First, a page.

For example, if you have 100 components in your app that import the @ngrx/store to dispatch actions and select state you now have to update ALL of those import statements to use @ngxs/store. Which doesn’t sound that hard with the use of tools like “find and replace all” but it’s not that simple if you need to do this refactor incrementally over time. Keep in mind you will probably need to run both NGRX and NGXS at the same time. Meaning you will need to double your imports.

import { Store, select } from '@ngrx/store';

import { Store, Select } from '@ngxs/store;

If you look closely at these imports you’ll see that there is already an issue. We are duplicating imports with the same name. Store !== Store in this case. Meaning you will get a warning about duplicates. This is why I highly recommend abstracting this import into a singleton service that handles all the Store interactions for you, AKA a facade.

If we pull this into the facade service, app.service.ts we can just import it one time and then just inject the service into all the components!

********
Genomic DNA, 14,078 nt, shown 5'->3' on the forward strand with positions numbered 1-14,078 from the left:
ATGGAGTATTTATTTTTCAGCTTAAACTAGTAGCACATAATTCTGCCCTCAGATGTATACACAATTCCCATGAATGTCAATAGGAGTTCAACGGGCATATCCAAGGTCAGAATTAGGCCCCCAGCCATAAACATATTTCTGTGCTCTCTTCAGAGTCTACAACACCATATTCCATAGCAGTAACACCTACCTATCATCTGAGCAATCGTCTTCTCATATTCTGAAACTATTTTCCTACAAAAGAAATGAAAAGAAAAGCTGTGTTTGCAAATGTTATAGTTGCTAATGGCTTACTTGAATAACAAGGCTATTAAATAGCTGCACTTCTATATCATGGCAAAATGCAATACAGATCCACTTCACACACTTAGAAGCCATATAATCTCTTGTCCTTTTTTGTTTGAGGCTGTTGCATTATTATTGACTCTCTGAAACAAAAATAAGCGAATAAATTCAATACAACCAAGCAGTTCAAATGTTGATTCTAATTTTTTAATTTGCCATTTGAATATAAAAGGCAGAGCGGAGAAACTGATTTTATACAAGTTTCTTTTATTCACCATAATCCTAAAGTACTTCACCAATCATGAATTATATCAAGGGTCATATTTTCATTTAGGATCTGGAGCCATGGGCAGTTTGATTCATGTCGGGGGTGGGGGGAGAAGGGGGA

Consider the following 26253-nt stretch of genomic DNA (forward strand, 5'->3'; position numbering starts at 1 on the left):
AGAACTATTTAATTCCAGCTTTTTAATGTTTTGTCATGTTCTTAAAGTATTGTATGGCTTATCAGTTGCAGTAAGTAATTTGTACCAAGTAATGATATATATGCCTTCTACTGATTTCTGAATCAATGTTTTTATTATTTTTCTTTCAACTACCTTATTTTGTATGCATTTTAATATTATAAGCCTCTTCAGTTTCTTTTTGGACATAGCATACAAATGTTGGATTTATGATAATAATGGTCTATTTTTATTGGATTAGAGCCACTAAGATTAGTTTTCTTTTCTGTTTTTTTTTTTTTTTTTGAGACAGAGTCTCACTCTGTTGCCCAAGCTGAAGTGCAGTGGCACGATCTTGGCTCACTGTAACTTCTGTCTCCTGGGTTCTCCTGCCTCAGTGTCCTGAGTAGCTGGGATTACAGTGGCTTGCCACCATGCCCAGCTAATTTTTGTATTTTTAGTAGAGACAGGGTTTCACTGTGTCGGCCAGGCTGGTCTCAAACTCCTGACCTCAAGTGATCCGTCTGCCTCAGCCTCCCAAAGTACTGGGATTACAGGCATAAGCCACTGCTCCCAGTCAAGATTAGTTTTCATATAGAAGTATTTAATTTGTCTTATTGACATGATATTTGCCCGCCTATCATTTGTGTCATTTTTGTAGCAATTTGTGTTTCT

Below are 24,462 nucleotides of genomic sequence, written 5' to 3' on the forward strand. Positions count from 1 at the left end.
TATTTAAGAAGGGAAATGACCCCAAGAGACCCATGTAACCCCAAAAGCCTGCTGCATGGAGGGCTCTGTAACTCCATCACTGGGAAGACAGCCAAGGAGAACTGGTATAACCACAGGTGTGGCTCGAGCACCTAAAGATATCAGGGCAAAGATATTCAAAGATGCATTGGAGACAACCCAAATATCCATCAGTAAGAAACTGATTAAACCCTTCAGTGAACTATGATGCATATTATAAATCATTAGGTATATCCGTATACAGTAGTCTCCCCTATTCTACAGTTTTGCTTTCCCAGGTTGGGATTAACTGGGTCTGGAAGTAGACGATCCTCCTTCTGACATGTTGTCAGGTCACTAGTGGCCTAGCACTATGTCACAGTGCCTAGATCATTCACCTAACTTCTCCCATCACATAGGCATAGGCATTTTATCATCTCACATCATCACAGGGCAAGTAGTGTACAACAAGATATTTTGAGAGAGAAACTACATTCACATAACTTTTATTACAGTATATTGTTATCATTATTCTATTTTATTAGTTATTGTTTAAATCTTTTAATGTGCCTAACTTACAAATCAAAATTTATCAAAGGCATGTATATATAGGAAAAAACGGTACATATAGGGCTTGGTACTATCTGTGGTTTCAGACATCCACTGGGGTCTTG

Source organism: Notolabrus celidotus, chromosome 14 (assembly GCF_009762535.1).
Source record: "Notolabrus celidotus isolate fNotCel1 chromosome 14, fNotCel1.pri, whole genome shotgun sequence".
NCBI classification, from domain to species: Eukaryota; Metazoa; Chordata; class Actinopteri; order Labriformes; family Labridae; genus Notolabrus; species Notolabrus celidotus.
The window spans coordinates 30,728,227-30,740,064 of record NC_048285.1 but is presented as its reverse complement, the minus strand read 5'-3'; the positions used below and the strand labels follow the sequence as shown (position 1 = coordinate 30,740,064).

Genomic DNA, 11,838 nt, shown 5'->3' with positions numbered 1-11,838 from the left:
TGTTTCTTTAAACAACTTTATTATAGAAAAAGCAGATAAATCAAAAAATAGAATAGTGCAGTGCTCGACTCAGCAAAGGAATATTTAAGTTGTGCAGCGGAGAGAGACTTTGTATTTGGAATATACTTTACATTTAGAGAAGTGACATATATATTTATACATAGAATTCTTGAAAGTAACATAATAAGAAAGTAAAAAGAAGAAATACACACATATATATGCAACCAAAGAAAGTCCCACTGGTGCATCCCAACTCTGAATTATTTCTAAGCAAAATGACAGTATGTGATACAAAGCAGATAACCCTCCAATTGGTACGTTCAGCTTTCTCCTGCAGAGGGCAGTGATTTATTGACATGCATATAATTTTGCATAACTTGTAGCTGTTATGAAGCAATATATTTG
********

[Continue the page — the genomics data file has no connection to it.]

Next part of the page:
// app.service.tsimport { Injectable } from '@angular/core';
import { Select, Store } from '@ngxs/store';
import { Observable } from 'rxjs';
import { AppState } from './app.state';
@Injectable({
providedIn: 'root'
})
export class AppService {
// TODO: Add selectors and action dispatchers}

This is MUCH easier than doing something like this.

// app.component.ts  (don't do this)import { Store } from '@ngrx/store';
import { Store as ngxsStore } from '@ngxs/store';

This kind of aliasing gets very confusing, very fast. Not to mention you’re creating more tech debt from day one.

So if you plan on using both libraries and refactoring piece by piece, do your self a favor and use a facade.

Step 6: Replace Action handling in existing components

By now you must be asking yourself how the application will know which store to use. You have converted the Store but not the dispatching and selecting! This is how we will make the switch.